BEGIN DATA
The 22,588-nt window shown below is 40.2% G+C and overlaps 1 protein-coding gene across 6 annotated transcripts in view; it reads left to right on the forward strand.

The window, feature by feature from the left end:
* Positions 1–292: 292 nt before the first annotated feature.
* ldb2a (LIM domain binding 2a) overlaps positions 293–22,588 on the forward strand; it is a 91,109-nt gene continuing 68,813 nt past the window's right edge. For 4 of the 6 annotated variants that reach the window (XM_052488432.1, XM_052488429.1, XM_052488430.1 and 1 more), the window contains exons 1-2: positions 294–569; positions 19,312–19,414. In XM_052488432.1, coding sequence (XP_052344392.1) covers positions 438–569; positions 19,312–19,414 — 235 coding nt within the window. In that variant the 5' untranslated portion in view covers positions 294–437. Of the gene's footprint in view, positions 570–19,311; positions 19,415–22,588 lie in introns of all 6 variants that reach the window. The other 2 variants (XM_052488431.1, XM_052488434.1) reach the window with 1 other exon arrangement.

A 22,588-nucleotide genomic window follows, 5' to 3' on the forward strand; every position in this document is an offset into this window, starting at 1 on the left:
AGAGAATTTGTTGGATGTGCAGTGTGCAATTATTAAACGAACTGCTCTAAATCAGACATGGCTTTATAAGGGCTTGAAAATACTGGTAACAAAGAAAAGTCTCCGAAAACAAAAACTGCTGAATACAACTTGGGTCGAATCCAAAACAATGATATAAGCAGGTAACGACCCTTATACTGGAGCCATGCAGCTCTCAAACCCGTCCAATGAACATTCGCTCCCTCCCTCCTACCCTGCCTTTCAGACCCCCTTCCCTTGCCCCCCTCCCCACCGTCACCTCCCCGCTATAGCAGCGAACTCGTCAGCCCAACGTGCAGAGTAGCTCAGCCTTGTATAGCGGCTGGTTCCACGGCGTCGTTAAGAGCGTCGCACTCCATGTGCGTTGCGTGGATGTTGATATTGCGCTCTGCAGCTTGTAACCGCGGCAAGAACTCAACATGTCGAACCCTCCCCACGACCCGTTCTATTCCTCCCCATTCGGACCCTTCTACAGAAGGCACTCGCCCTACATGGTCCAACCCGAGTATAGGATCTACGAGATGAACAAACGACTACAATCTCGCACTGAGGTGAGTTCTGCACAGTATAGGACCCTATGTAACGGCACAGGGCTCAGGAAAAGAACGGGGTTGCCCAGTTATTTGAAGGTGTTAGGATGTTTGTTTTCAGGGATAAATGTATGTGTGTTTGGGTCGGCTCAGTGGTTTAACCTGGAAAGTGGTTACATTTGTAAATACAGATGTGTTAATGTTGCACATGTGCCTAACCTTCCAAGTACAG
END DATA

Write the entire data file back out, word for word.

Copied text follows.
The 22,588-nt window shown below is 40.2% G+C and overlaps 1 protein-coding gene across 6 annotated transcripts in view; it reads left to right on the forward strand.

The window, feature by feature from the left end:
* Positions 1–292: 292 nt before the first annotated feature.
* ldb2a (LIM domain binding 2a) overlaps positions 293–22,588 on the forward strand; it is a 91,109-nt gene continuing 68,813 nt past the window's right edge. For 4 of the 6 annotated variants that reach the window (XM_052488432.1, XM_052488429.1, XM_052488430.1 and 1 more), the window contains exons 1-2: positions 294–569; positions 19,312–19,414. In XM_052488432.1, coding sequence (XP_052344392.1) covers positions 438–569; positions 19,312–19,414 — 235 coding nt within the window. In that variant the 5' untranslated portion in view covers positions 294–437. Of the gene's footprint in view, positions 570–19,311; positions 19,415–22,588 lie in introns of all 6 variants that reach the window. The other 2 variants (XM_052488431.1, XM_052488434.1) reach the window with 1 other exon arrangement.

A 22,588-nucleotide genomic window follows, 5' to 3' on the forward strand; every position in this document is an offset into this window, starting at 1 on the left:
AGAGAATTTGTTGGATGTGCAGTGTGCAATTATTAAACGAACTGCTCTAAATCAGACATGGCTTTATAAGGGCTTGAAAATACTGGTAACAAAGAAAAGTCTCCGAAAACAAAAACTGCTGAATACAACTTGGGTCGAATCCAAAACAATGATATAAGCAGGTAACGACCCTTATACTGGAGCCATGCAGCTCTCAAACCCGTCCAATGAACATTCGCTCCCTCCCTCCTACCCTGCCTTTCAGACCCCCTTCCCTTGCCCCCCTCCCCACCGTCACCTCCCCGCTATAGCAGCGAACTCGTCAGCCCAACGTGCAGAGTAGCTCAGCCTTGTATAGCGGCTGGTTCCACGGCGTCGTTAAGAGCGTCGCACTCCATGTGCGTTGCGTGGATGTTGATATTGCGCTCTGCAGCTTGTAACCGCGGCAAGAACTCAACATGTCGAACCCTCCCCACGACCCGTTCTATTCCTCCCCATTCGGACCCTTCTACAGAAGGCACTCGCCCTACATGGTCCAACCCGAGTATAGGATCTACGAGATGAACAAACGACTACAATCTCGCACTGAGGTGAGTTCTGCACAGTATAGGACCCTATGTAACGGCACAGGGCTCAGGAAAAGAACGGGGTTGCCCAGTTATTTGAAGGTGTTAGGATGTTTGTTTTCAGGGATAAATGTATGTGTGTTTGGGTCGGCTCAGTGGTTTAACCTGGAAAGTGGTTACATTTGTAAATACAGATGTGTTAATGTTGCACATGTGCCTAACCTTCCAAGTACAG